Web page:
OS Open Zoomstack in ArcGIS Pro with symbology created by the Ordnance Survey

This is a quick write up that’s related to the blog series I’m doing on custom symbology in ArcGIS Pro.  Well sort of, it just so happens to be the perfect dataset to use to use for UK based mapping projects where you don’t want to use a costly licenced dataset (maybe the forthcoming Open MasterMap may change that?).   Now, I know I normally write about 3D and CityEngine related stuff but I do love a good 2D map as well!  This post assumes a simple working knowledge of ArcGIS Pro.   I’m considering making this a video as well so you can see the entire process.

First you need to download the OS Open Zoomstack as a ‘geopackage’ don’t worry whilst ArcGIS Pro doesn’t support direct editing of a ‘geopackage’ it does support native reading of it. * there’s some discussion in the comments at the end of this post, if you’re reading on the front page click here to view

Fun fact: the GeoPackage is an ‘open format for geospatial information’

You can read about it here.

A word of warning this is a UK national dataset, so naturally the size is large (10.1 Gigabytes!).

To help as well I suggest you download the Ordnance Survey’s custom symbology for this dataset which you can get from github.

As you can see there are some instructions on what to do with style sheets if you’re an ArcMap user in that PDF linked above… well I do not use ArcMap much anymore more so I’ve pretty much made a complete transition to ArcGIS Pro so here’s what you do next.

Step 1: New ArcGIS Pro project and then ‘insert’ a new ‘map’.

Step 2: Convert the Geopackage into a File Geodatabase… as far as I am aware you don’t need an Advanced licence or FME or the Data Interoperability Extension (if I’m wrong comment below on this post) you can drag in each layer manually into a Map in ArcGIS Pro and then right-click the ‘export data’ function.  Or better yet, you can use the copy features GP tool (using the Batch function). *I’ve created a toolbox with two tools that simplifies this process for me.  I will share this as a separate blog post soon…

Step 2: Remove the prefix ‘main_’ from all the feature classes you imported into the new file geodatabase, otherwise you can’t use the lyr file on them….

Step 3: Find your “OS-Open-Zoomstack.lyr” (link to download it here) and drag it in to your Map, notice all those red “!” marks, this means it can’t find the data these symbols are linking too.   Click on one of these red “!” to fix them all.   It will ask you where the data layer is located ( in this case ‘names’).  Find the data in the new file geodatabase you created.

Step 4: Well it should all work and all those “!” should have gone and you have a nicely symbolised OS Open Zoomstack data set courtesy of the nice folks at the Ordnance Survey.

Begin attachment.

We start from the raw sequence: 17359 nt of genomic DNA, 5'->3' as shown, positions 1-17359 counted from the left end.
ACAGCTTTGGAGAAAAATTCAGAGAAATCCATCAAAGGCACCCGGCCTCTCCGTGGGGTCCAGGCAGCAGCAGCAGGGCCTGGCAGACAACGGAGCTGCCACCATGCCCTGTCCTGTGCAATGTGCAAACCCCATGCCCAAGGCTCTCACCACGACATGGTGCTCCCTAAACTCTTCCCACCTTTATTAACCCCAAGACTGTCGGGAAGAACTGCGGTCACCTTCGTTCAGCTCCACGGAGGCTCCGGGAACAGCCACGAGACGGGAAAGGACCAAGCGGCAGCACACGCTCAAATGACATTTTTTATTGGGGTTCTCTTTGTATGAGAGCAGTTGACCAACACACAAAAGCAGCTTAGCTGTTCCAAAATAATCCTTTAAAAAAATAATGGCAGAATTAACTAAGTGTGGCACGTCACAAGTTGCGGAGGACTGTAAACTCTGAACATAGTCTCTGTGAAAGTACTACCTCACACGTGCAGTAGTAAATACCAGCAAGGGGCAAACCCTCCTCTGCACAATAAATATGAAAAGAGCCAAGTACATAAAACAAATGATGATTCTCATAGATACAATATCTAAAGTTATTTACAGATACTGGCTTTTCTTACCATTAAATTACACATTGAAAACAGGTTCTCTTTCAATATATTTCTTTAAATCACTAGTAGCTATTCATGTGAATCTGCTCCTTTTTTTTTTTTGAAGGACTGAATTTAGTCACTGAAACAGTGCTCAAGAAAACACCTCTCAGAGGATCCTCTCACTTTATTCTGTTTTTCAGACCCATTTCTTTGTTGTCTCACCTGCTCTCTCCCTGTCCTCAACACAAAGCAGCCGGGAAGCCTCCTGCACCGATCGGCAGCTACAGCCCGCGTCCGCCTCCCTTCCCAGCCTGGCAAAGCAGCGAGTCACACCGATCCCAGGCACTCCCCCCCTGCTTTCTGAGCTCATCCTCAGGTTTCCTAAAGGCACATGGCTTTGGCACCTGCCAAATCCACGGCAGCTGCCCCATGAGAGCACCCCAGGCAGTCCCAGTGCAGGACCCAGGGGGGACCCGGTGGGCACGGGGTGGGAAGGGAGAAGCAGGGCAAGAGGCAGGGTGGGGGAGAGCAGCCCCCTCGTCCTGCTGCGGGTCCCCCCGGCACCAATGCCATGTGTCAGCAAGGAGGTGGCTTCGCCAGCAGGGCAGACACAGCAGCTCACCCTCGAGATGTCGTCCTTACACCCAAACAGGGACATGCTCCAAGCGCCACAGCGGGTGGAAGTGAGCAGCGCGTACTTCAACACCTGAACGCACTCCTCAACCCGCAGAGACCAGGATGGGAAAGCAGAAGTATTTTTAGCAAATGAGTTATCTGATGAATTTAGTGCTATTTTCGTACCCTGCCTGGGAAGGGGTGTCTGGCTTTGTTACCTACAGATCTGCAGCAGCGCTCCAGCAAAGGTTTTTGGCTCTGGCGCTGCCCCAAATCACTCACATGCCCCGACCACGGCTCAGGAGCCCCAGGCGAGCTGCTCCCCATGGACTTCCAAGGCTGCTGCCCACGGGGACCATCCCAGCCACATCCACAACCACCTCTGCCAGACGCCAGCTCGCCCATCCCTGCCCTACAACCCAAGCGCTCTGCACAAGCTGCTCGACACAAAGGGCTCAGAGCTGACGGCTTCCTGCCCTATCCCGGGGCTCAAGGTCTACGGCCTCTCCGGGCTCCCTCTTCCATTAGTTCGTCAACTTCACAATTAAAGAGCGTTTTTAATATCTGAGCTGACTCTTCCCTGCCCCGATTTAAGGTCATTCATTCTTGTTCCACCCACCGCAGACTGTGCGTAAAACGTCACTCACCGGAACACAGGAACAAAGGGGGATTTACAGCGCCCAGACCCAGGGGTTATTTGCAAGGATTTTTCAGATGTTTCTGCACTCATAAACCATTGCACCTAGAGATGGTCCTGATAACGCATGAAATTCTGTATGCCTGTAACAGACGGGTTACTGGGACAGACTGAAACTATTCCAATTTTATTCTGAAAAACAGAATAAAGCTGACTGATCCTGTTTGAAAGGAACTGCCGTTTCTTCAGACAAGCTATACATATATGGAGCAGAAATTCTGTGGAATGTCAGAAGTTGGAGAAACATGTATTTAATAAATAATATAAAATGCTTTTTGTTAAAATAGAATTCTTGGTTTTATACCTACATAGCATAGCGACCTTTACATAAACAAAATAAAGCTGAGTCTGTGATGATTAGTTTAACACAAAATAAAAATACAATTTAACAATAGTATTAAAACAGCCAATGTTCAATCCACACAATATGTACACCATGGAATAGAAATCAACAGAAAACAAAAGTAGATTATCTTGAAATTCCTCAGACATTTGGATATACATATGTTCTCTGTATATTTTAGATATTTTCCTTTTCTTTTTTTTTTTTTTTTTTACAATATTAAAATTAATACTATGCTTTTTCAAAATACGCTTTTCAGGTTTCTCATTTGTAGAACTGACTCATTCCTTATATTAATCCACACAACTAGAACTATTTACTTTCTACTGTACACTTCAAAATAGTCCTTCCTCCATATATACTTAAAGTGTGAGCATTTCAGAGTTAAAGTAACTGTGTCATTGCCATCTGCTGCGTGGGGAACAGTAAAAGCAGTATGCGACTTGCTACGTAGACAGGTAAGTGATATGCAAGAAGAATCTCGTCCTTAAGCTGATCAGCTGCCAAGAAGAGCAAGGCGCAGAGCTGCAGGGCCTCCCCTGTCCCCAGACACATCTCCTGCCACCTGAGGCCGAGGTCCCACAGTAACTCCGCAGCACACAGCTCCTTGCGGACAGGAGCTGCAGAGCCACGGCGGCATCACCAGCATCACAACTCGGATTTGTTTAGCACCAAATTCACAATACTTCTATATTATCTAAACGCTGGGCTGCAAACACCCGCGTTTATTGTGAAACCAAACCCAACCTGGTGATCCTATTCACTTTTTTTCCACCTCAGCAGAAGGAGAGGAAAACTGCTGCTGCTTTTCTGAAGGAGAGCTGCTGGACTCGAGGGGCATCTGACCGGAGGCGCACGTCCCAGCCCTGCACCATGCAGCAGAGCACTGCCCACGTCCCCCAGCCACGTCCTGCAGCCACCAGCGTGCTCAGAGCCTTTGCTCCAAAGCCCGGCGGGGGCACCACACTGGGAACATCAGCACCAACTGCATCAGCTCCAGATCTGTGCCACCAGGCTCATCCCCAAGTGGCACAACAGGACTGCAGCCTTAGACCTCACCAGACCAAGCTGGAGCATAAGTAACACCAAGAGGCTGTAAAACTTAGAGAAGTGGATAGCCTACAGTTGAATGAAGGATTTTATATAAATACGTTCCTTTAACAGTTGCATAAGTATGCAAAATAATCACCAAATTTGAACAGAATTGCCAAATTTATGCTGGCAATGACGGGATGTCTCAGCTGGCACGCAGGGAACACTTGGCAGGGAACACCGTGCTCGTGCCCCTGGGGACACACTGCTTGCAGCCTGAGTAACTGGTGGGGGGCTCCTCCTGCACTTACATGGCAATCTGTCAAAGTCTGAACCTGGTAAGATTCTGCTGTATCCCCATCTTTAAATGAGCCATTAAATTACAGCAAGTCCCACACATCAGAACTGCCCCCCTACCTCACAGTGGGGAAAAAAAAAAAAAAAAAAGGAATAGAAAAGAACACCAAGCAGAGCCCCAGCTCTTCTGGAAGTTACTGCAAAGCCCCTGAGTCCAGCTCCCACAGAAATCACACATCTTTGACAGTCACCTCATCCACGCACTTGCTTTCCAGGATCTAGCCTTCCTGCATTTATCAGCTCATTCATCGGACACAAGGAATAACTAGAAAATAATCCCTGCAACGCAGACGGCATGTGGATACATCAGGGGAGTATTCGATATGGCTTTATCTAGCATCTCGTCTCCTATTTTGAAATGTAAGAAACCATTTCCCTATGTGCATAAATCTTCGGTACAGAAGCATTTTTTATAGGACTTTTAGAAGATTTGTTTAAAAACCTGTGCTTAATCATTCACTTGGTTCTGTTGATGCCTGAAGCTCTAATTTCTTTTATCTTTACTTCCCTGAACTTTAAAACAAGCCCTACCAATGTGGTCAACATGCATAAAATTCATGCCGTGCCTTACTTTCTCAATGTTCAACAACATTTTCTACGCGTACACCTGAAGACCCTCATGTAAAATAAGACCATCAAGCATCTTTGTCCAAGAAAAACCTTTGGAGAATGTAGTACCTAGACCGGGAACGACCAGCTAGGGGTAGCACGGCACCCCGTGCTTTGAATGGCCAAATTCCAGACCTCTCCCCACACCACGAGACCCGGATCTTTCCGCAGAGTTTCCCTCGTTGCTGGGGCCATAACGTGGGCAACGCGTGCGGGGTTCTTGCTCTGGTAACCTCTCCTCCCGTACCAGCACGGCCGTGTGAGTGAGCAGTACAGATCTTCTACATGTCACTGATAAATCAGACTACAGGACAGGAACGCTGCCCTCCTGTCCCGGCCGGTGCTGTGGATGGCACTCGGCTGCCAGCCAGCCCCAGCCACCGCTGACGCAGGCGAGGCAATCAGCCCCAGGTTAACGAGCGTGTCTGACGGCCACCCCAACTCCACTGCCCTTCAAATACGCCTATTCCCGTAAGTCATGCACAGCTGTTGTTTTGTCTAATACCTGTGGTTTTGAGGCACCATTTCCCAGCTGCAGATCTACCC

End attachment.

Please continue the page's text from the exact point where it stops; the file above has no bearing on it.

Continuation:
A final note this workflow unbelievably helped me find where Esri hid the ‘repair data’ function went, basically they built it into the “!“… d’oh.

Coming up in a future blog post: How we can use OS Open Zoomstack with our hand drawn custom symbology.


  1. Hi Elliot
    Great blog post about using OS Open Zoomstack. I am really interested to know why you translated to FileGDB from GeoPackage?

    We hope picked GeoPackage would reduce the need for users to do data translations, so if there is something we are missing it would be great to understand as we start the next iteration of Zoomstack next week.

    Many thanks
    Tim from OS

    • Thanks Tim for reading the post and you have a good question! Since ArcGIS Pro 1.1 we’ve had Geopackage ‘read’ support, but it still looks like nothing has changed since then for ‘full support’ (i.e read/write) and we’re on 2.2.3 here…. I also can’t find much in the way of documentation (tsk tsk Esri). As far as I can tell and I have tried, I can’t rename layers and I can’t edit them… I’m sure there’s another conversation there about standards and vendors providing full support not just read!

      There are two reasons why I’ve converted to a File Geodatabase the first is that the OS produced ‘lyr’ file references layers (feature class names) that don’t start with the prefix ‘main.’ which is how they are viewed in ArcGIS Pro, so either I batch rename the layers (which I can’t do in the Geopackage) or I fiddle with the ‘lyr’ file somehow. Secondly (and mostly), for this post I’ve converted it to a File Geodatabase here to fit in and prepare for a workflow for creating advanced symbology in ArcGISPro (see a previous post or two here.), some minor modification and clipping will take place. It also seems faster to load in ArcGISPro as a File Geodatabase and I can better perform analysis etc…

      I understand why the Ordnance Survey has released data in this format, you are keen to be seen as agnostic and conforming to standards and that is a good thing. It would have been nice if the ArcMap instructions were also done for ArcGISPro as well though… Unfortunately the reality is that the world’s largest (by market share) GIS software developer hasn’t fully implemented Geopackage support in what is its flagship desktop GIS. My blog post isn’t a criticism of the OS or Esri, it’s just a note of a workflow that I’ve made public for others. I hope you understand 🙂

      Thanks again for reading.

  2. That is really great feedback and helps us to understand the mixture of use cases especially when it comes to the variation in software packages.

    Hopefully with us starting to release data in GeoPackage vendors will recognise the value of full support and add it to their roadmaps. I guess up to now with so little data in GeoPackage there has been little demand.

    We can certainly add in the docs regarding use in ArcGIS Pro.

    If you can think of anything else please get in touch



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